When I was growing up there were two types of moms: the ones I was instructed to call by their first names and the ones I was expected to call by "Mrs. + Last Name." As a child and even as a teen I saw the First Name Moms as the fun moms, the cool moms, the moms who would let us get away with stuff. Interestingly, as a child and a teenager I saw the Mrs. Moms as the reliable ones, the moms who asked about my grades and extra curriculars and were always proud of me when I did well. To be honest, I felt safer in those homes, even if the looseness of the other homes seemed a bit more fun.
As my friends and I began having children I started to see that it was not just a phenomenon of my youth, but even among my friends and acquaintances there were First Name Moms and Mrs. Moms.
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What I found even more surprising was that the it seemed to work that the moms would decide what their kids would call other moms, usually without asking preferences. I guess that's a parenting style?
But if anyone ever does ask I tell them to call me "Mrs. Engstrom" or at least "Mrs. E." This isn't a backhanded way to try to get my friends to comply with my preferences, but I thought I would share the seven reasons why I prefer being a Mrs. Mom.
1 - I am your friend, not your child's.
Are we friends? Great! Call me Bonnie. But even the teachers at my kids' schools and the nurses and doctors who have cared for my family will call me Mrs. Engstrom because I'm not friends with them. I'm not friends with your children either. They are friends with my children and should call them by their first names but they should call me Mrs. Engstrom.
The only time I make exceptions for this is with godparents. There should be an intimacy with godparents that does not exist with other non-family member adults.
2 - It makes me an authority figure to children, someone they should obey and someone they can come to for help.
This is surely heavily influenced by my own experiences, but the Mrs. Moms were always the ones I trusted most as authorities. Just as a police officer or teacher would be obeyed and someone a child knows they can go to for help, when a child sees me as an authority it makes it so much easier to keep him safe.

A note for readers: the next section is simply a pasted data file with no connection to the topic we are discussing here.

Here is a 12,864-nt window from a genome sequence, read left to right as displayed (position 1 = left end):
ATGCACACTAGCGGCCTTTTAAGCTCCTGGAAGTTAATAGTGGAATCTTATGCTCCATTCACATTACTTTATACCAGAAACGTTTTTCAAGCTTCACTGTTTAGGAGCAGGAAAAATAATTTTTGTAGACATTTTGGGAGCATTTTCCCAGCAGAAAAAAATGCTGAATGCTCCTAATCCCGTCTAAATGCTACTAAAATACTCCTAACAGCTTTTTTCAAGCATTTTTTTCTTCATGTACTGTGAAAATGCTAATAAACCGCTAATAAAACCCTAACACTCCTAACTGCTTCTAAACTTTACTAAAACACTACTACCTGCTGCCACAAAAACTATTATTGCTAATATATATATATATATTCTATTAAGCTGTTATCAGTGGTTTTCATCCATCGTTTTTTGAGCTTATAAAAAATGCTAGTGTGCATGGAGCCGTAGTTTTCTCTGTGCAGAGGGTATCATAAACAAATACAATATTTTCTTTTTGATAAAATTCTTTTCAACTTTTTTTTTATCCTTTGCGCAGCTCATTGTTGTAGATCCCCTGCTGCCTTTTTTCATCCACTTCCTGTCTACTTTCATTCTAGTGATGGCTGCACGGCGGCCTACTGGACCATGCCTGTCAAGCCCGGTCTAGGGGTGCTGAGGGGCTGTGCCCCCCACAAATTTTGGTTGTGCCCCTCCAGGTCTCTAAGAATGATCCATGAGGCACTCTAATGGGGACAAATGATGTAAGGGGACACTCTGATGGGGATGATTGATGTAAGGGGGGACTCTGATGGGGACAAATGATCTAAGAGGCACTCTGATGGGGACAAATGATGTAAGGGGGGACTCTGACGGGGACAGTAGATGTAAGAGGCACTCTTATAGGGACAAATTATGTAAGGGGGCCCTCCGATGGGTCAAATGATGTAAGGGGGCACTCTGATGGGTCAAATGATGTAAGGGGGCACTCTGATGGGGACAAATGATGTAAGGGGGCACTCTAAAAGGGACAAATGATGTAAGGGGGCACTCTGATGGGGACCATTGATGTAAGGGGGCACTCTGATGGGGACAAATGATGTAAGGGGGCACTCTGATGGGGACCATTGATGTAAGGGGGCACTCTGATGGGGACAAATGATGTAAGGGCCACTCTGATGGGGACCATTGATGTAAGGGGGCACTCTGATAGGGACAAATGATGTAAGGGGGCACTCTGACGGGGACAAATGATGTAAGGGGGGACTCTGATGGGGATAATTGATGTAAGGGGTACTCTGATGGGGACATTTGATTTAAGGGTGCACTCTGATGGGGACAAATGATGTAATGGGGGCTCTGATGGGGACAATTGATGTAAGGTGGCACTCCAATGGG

3 - It honors my marriage.
Being Mrs. Engstrom communicates a lot of information. It lets people know that my husband, our kids, and I all go together. And honestly, because I so love and respect my husband, it thrills me to known as his wife. Our marriage is a happy one and any time it can be acknowledged makes me feel like the luckiest woman on earth.
4 - It distinguishes between adulthood and childhood.
A friend of mine grew up in the 1950's and shared with me that when she was young one had to accomplish something in their life before they were considered mature enough to call their elders by first names. Marriage or a college degree were the basic standards, though I believe returning from military service or building a successful career were also acceptable. I am quite drawn to the practice, to acknowledging the difference between the two stages of life but also acknowledging when a person stops being a child and becomes a man or woman.
5 - It makes sense with my husband's job.
My husband is a teacher and is known as Mr. Engstrom or Mr. E. There are plenty of times when we are out together and run into ones of his students. As our children age and their friends become his students it just makes good sense that we are Mr. and Mrs. Engstrom all the time, not just during school hours and on school grounds.
6 - It shows respect.
If we were to meet the president, queen, or see our doctor or priest we would not refer to any of them by their first name. We would respect their title and call them by it: Mr. President, Your Majesty, Dr. Smith, Father Thompson. By calling all adults Mr. or Mrs. we are automatically communicating to our kids that they should be respected, while teaching them a societal standard.
7 - I'm not a cool mom.
Nor do I want to be. I want kids to have fun at my house, while playing with my kids, but I never want them to think that I don't have standards and expectations for them. I would much rather let them know that I will always have cookies and fresh fruit for them, but never beer. I can be counted on to get them safely to and from events, but I won't be okay with them going to a house party. Parenting children is not about being friends or being liked - it's about being someone who will love, nurture, provide and care for. That's not cool, but it's what I want.
So there's my reasons. I'd love to hear if you're a Mrs. Mom or a First Name Mom and why. In the words of Pat Benatar, hit me with your best shot.
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